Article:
"Every body is different, every pregnancy is different. I'm so proud of this body."

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Brittany Cartwright Cauchi and her husband, TV personality Jax Taylor, welcomed their son Cruz Michael Cauchi more than three months ago on April 12. Now Cartwright, 32, is clapping back at social media trolls after they made comments on her postpartum appearance.

According to PEOPLE, the Vanderpump Rules star took to Instagram over the weekend to tackle rude comments about her postpartum body that she received on photos of herself and her husband at the Los Angeles premiere of Midnight in the Switchgrass.

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Credit: Getty Images

Cartwright shared a photo of herself and her husband on the red carpet to her Instagram Stories, to call out the body shamers. "I keep seeing comments that I look pregnant here," she wrote. "Well guess what? I probably do—I just had a baby [three] months ago and my body is healing and I'm working hard to get back in shape."

The new mom went on to say that "every body is different" and "every pregnancy is different"—and that she's proud of what her body has done. "It gave me the best blessing I could ever imagine [and] on top of it all I felt great this night," she wrote.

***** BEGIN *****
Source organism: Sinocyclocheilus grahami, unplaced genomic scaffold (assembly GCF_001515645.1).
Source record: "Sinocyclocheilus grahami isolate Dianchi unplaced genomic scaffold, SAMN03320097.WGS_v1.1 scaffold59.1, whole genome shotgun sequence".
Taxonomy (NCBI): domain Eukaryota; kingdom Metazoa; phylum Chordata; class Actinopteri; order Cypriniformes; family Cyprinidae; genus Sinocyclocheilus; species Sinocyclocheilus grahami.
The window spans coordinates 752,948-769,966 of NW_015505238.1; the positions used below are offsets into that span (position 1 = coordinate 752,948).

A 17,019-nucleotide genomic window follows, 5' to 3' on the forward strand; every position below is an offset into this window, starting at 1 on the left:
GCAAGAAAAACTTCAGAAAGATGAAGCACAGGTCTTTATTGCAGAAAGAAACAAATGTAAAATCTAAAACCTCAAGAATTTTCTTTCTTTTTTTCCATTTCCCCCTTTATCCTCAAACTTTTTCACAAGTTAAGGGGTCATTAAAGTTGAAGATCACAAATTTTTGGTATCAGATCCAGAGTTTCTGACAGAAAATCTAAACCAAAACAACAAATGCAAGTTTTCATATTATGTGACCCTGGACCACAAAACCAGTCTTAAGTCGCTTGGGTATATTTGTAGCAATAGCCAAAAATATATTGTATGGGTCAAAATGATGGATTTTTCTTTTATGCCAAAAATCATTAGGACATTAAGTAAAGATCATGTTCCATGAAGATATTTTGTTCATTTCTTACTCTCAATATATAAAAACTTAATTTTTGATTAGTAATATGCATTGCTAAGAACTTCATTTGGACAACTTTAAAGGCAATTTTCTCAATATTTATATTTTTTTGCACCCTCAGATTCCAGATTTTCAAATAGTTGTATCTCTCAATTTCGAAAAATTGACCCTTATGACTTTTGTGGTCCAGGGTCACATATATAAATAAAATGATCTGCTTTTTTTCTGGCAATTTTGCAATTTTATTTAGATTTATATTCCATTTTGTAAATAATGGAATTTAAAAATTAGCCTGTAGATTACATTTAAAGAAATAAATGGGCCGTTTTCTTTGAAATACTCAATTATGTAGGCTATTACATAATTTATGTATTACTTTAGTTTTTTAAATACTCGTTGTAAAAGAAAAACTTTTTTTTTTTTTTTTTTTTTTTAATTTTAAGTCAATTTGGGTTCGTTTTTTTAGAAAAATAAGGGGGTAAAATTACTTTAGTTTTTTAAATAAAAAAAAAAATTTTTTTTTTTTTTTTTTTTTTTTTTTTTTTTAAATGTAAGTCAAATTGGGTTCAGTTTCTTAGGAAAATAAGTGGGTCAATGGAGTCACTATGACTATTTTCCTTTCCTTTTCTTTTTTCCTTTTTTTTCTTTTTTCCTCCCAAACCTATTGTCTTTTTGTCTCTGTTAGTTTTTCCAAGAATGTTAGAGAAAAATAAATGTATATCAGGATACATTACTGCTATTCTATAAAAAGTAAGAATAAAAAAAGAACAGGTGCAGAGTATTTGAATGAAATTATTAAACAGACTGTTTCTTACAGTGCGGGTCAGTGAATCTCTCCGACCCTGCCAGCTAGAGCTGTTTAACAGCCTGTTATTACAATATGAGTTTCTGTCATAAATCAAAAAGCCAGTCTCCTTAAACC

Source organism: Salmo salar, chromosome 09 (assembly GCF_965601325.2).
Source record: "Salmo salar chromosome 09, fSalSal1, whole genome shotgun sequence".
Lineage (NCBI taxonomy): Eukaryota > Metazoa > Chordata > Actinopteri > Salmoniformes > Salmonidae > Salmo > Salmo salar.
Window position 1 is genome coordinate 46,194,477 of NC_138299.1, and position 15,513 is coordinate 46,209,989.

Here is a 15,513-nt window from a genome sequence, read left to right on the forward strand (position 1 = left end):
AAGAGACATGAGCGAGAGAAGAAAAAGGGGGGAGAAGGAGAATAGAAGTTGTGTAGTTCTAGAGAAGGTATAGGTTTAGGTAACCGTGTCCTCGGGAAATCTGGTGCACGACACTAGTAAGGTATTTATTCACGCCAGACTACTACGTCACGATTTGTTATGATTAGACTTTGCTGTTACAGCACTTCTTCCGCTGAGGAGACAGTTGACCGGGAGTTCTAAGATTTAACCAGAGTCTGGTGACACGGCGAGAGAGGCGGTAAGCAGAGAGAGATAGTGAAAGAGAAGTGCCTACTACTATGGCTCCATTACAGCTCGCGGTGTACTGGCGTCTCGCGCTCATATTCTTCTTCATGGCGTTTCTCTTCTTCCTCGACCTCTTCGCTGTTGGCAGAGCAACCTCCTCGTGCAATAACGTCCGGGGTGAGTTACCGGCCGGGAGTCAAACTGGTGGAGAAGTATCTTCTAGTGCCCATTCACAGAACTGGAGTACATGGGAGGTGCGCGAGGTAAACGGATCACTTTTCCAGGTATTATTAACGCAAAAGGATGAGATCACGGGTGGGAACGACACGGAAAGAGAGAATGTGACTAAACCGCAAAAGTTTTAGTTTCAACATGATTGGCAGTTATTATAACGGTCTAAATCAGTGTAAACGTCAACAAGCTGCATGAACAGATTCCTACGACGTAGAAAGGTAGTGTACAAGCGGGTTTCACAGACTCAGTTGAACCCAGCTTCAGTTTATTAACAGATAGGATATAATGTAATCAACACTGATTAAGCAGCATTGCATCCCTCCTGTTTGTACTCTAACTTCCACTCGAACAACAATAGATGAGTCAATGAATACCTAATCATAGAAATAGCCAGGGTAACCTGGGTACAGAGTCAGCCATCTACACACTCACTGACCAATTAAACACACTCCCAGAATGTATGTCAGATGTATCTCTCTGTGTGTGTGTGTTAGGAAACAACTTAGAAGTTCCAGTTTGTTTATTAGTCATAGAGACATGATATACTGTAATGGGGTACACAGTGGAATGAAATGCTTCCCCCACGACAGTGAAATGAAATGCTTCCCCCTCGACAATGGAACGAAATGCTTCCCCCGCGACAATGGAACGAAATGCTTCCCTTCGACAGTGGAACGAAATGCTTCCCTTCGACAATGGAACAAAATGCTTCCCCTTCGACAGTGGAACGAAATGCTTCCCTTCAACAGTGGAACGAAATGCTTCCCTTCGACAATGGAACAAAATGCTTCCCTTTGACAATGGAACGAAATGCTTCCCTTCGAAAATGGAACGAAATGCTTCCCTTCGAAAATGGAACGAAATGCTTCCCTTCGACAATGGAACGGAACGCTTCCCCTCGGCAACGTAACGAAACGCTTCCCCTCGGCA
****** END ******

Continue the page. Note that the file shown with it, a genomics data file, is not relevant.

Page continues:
Cartwright isn't the first person—and definitely won't be the last—to clap back against the postpartum "snap back," or the assumption that after giving birth a person's body should immediately go back to how it looked pre-pregnancy.

In June, How to Get Away With Murder actress Aja Naomi King shared a photo shoot of her postpartum body shortly after giving birth. "No, this is not a pregnancy before picture," she wrote in the Instagram post. "This is the After. After days of labor. After experiencing what felt like my insides being ripped apart, no lie. After experiencing the unimaginable beauty of childbirth, this is what is left behind. This gorgeous body!"

And it's not just Cartwright and King who experience this part of postpartum life—in fact, it's very common to still look slightly pregnant after giving birth, Christine Greves, MD, a board-certified ob-gyn at the Winnie Palmer Hospital for Women and Babies, previously told Health. "It takes time for the body to return to its pre-pregnancy status," she said, adding that even the uterus doesn't shrink back to its former size immediately.

Another thing to consider: Aside from the size of the uterus, it can also take a while for a person's body to lose any extra weight and fluid from the pregnancy. "The average person gains 25 to 35 pounds in pregnancy and not all of that is fluid or the baby," said Dr. Greves. "It takes time to lose that as well."

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